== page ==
Victoria University of Wellington favours leasing Municipal Office Building for national music centre

Victoria University of Wellington has confirmed its commitment to relocating the University’s world-class music school in central Wellington.

The University’s Council has expressed its preference to lease the Municipal Office Building, which adjoins the Wellington Town Hall, to enable the second stage of the creation of a nationally significant centre of musical excellence. The centre is intended to house both the University’s New Zealand School of Music–Te Kōkī (NZSM) and the New Zealand Symphony Orchestra (NZSO).

Discussions are underway with Wellington City Council (WCC) and NZSO to negotiate the collaborative use of the Municipal Office Building.

This follows the recent signing of a binding but conditional agreement between the University, NZSO and WCC to redevelop the Town Hall as a centre for civic events and the heart of the national music centre. Construction work is due to start shortly on the Town Hall.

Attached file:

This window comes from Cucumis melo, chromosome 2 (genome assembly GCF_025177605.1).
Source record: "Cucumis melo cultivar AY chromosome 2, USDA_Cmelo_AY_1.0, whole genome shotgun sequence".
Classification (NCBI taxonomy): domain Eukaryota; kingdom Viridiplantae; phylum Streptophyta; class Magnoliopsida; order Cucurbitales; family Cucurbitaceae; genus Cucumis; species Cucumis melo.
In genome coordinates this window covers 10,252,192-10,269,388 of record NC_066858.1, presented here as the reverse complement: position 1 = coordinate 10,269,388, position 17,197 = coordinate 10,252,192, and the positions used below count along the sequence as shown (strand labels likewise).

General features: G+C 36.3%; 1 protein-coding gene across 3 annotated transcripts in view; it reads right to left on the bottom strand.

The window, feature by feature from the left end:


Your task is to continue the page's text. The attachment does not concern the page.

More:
Leasing the Municipal Office Building will allow the national music centre to encompass performance, teaching and administrative spaces. The University aims to provide downtown facilities that will build on the best aspects of NZSM–its high quality programmes and internationally recognised staff.

The University’s Vice-Chancellor, Professor Grant Guilford, says that the location of the centre will allow for exciting interactions between the NZSM and the public, as well as Wellington’s other creative organisations. “With a location in Te Ngākau Civic Square, the NZSM and NZSO could not be better placed to increase the visibility and impact of music within Wellington, and in turn contribute to enlivening the city centre.

The new centre will enable NZSM to bring together all of its programmes in a single location, says Professor Sally Jane Norman, Director of the NZSM. “Our jazz and classical performance students, voice artists and instrumentalists, composers, sonic artists, musicologists, technology developers and music therapists will all share the new facilities. This will provide a seeding ground for innovation and creativity, which will be hugely beneficial for the arts in New Zealand.”

The negotiations are expected to be concluded in the near future.